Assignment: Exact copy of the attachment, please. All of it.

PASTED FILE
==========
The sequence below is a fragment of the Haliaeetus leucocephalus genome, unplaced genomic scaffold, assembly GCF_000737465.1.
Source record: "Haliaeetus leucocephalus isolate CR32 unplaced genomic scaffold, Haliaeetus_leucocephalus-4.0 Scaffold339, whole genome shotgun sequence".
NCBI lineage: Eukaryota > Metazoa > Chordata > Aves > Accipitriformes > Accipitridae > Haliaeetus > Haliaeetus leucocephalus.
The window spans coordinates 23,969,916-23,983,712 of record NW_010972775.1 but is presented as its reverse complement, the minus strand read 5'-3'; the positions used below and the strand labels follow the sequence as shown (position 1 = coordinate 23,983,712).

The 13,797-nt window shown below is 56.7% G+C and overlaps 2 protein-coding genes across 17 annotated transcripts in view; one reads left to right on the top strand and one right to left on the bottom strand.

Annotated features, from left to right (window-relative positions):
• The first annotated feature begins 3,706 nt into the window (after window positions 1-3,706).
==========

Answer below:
The sequence below is a fragment of the Haliaeetus leucocephalus genome, unplaced genomic scaffold, assembly GCF_000737465.1.
Source record: "Haliaeetus leucocephalus isolate CR32 unplaced genomic scaffold, Haliaeetus_leucocephalus-4.0 Scaffold339, whole genome shotgun sequence".
NCBI lineage: Eukaryota > Metazoa > Chordata > Aves > Accipitriformes > Accipitridae > Haliaeetus > Haliaeetus leucocephalus.
The window spans coordinates 23,969,916-23,983,712 of record NW_010972775.1 but is presented as its reverse complement, the minus strand read 5'-3'; the positions used below and the strand labels follow the sequence as shown (position 1 = coordinate 23,983,712).

The 13,797-nt window shown below is 56.7% G+C and overlaps 2 protein-coding genes across 17 annotated transcripts in view; one reads left to right on the top strand and one right to left on the bottom strand.

Annotated features, from left to right (window-relative positions):
• The first annotated feature begins 3,706 nt into the window (after window positions 1-3,706).